Member Briefing April 27, 2022
U.S. Durable-Goods Orders Climb 0.8%, Posting Fifth Increase in Six Months
New orders for products meant to last at least three years increased by 0.8% to a seasonally adjusted $275 billion in March following a 1.7% drop in February, the Commerce Department said Tuesday. The increase was driven by orders for autos, computers and other electronics and marked the fifth increase over the past six months.
First-time orders in February for all manufacturing industries were revised up to $272.7 billion from the prior month’s estimate. Excluding defense, orders of durable goods rose 1.2%. New orders for nondefense capital goods excluding aircraft, so-called core capital goods, a closely watched proxy for business investment, rose by 1% to $80.8 billion in March compared with the previous month.
Invasion of Ukraine Headlines
- Ukraine and Russia: What You Need to Know Right Now – Reuters
- Russia Now Warns of ‘Considerable’ Nuclear War Risk, Ukraine Says it’s Just Trying to Scare the World off Arming Kyiv – Fortune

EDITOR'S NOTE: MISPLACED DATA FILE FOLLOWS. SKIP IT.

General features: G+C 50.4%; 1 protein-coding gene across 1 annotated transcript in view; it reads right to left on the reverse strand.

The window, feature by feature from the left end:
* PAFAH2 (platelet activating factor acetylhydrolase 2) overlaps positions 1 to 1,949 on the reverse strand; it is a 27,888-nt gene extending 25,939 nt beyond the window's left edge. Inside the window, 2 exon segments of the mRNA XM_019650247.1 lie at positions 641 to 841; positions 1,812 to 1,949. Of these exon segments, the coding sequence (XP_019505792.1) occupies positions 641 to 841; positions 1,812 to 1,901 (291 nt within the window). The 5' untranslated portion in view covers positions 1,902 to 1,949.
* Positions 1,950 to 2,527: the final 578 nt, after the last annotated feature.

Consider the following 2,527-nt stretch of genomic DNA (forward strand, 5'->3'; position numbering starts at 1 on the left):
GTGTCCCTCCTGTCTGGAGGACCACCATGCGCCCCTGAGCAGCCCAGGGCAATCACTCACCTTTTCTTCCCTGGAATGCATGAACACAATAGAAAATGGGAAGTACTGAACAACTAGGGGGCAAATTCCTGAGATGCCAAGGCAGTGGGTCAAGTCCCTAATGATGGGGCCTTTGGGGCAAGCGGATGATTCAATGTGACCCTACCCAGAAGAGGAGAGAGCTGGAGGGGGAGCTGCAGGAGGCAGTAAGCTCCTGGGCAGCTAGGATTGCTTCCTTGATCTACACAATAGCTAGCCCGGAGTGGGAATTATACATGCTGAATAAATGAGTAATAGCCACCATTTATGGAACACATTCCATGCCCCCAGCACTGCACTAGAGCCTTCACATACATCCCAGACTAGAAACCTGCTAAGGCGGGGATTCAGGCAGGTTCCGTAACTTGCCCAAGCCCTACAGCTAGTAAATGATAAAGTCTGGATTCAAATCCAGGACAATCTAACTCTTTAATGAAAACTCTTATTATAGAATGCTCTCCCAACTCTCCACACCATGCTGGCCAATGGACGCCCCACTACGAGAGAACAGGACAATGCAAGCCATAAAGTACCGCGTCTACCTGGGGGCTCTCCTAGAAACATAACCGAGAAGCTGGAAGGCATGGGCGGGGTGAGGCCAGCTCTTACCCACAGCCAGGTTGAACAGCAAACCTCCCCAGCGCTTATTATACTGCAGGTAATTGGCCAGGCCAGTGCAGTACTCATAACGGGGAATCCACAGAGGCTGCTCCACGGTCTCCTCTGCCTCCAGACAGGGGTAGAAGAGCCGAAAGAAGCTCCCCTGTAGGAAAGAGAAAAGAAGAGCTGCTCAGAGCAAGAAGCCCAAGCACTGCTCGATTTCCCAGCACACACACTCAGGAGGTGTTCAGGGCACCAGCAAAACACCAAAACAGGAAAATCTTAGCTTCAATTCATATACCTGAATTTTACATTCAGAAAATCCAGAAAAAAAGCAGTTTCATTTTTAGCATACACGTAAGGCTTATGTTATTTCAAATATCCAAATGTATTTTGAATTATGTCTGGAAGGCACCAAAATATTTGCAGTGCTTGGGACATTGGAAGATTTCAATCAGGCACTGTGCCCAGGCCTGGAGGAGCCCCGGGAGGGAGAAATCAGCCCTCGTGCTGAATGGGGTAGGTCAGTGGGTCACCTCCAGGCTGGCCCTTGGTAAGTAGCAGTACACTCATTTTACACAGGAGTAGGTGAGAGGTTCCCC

- Germany to Send Heavy Weapons to Ukraine Following Allied Pressure – WSJ
- Russia Ending Gas Shipments to Poland – UPI
- Photos: More than 5 Million Have fled Ukraine as Russia’s Invasion Continues – NPR
- Kremlin Says Gazprom Working on Implementing Roubles-for-Gas Scheme – Reuters
- World Bank: Ukraine War to Cause Biggest Price Shock in 50 Years – BBC
- Russia Bombs Five Ukrainian Railway Stations in Central and Western Ukraine – The Guardian
- Map – Tracking Russia’s Invasion of Ukraine – Live Universal Awareness Map
Court of Appeals Hears Redistricting Case
New York’s new district lines landed before New York’s top court on Tuesday as the seven judges of the Court of Appeals heard oral arguments on whether maps that would leave Democrats well-positioned to pick up three seats in Congress should stay in place. A decision is expected by the end of the week and could be handed down as soon as Wednesday afternoon or evening.